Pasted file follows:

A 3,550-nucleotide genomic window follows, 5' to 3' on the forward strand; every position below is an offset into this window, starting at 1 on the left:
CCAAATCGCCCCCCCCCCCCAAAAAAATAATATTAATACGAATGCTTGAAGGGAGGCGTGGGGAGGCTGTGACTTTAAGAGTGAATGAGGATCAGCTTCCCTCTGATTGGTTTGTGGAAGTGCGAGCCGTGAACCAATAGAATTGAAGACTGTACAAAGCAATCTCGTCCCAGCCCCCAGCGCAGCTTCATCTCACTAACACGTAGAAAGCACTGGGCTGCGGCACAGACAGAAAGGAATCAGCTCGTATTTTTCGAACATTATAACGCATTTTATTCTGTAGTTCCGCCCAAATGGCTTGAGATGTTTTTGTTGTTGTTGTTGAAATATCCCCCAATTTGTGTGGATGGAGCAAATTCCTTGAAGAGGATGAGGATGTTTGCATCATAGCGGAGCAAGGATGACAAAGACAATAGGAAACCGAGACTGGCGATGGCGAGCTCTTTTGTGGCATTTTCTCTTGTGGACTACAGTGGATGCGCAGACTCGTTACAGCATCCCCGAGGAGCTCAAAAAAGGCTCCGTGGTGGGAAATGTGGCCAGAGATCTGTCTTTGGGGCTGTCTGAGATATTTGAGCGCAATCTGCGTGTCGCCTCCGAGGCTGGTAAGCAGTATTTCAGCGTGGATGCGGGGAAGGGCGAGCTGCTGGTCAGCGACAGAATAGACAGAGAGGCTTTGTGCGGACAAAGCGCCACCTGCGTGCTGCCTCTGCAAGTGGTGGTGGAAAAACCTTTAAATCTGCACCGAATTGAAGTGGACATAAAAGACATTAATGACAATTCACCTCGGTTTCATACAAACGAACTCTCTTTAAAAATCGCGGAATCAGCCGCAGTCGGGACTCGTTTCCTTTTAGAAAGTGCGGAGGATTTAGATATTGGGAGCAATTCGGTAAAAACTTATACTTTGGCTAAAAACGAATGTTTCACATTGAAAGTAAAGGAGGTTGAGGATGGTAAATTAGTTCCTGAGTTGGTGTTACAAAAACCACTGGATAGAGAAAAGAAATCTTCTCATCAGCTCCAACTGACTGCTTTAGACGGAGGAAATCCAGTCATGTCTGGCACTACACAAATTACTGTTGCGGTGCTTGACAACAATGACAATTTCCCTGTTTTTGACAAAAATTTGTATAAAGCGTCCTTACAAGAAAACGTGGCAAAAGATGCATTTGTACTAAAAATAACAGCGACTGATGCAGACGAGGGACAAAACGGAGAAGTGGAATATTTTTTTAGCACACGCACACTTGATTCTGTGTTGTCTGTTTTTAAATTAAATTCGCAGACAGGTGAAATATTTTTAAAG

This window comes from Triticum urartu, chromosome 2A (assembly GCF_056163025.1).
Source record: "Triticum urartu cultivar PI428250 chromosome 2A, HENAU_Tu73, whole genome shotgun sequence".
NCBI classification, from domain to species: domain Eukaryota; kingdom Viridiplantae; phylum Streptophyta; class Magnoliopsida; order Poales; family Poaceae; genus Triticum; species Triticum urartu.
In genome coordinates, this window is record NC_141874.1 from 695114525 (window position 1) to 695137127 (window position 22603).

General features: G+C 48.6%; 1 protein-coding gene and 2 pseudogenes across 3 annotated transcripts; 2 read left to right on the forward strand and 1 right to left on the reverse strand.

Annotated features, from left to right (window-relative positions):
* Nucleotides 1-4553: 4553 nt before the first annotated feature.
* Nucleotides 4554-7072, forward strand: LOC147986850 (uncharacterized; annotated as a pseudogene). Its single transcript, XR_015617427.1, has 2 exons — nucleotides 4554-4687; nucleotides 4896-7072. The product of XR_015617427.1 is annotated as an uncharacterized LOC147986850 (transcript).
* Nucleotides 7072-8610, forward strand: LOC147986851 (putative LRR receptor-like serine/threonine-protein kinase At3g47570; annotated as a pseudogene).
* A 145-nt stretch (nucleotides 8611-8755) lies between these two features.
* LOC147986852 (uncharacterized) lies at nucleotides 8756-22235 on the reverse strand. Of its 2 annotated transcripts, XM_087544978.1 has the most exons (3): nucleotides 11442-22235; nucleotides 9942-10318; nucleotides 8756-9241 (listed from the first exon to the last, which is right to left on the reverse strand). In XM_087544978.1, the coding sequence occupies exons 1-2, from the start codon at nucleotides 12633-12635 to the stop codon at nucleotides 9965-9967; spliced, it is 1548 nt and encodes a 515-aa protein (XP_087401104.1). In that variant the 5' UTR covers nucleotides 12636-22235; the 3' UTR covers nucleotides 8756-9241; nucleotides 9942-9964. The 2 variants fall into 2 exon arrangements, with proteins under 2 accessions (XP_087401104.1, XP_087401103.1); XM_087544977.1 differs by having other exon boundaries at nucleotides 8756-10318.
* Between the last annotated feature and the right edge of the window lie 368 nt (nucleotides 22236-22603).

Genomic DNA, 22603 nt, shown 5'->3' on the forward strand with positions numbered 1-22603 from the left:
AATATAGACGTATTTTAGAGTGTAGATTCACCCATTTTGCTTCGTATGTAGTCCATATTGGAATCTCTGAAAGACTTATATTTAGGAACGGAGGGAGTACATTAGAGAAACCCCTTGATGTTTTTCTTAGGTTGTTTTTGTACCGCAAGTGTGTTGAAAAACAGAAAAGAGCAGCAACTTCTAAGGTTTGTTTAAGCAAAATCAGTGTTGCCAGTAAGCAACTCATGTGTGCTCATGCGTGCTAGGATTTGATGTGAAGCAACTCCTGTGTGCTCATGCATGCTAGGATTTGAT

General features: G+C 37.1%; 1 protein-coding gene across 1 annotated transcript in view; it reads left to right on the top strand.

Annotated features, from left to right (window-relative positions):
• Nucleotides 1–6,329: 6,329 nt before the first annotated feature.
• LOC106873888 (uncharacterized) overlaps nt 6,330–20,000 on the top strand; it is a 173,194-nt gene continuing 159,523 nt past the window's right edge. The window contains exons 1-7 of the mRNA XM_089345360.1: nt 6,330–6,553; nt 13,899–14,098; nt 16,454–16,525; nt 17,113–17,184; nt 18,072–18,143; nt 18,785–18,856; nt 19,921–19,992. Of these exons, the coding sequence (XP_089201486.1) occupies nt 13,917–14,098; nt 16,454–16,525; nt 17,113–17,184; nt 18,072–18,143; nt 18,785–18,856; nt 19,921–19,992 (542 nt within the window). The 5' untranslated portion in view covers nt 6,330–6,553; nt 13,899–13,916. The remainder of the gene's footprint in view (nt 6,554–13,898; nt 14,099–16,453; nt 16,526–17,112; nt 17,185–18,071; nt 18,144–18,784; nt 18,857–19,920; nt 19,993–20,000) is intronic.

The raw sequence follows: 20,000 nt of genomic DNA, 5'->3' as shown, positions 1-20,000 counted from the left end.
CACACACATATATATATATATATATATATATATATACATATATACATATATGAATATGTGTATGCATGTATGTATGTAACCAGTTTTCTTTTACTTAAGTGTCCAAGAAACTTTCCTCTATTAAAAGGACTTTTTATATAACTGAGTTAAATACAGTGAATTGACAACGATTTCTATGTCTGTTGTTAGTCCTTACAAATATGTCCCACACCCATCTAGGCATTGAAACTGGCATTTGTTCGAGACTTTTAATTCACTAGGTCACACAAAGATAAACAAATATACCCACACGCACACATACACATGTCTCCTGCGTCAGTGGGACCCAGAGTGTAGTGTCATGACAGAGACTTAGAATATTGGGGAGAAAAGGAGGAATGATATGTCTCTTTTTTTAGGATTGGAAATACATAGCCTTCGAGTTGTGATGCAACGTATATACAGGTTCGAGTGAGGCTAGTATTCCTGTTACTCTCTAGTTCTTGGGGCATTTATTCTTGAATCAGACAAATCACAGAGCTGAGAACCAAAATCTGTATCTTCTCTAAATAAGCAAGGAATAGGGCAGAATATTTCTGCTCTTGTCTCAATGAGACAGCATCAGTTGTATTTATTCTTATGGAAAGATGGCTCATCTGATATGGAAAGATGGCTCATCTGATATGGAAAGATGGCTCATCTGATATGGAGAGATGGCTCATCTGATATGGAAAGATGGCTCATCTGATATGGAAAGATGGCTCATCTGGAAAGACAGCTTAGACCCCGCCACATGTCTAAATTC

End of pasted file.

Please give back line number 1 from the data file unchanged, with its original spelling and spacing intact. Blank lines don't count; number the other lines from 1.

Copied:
A 3,550-nucleotide genomic window follows, 5' to 3' on the forward strand; every position below is an offset into this window, starting at 1 on the left: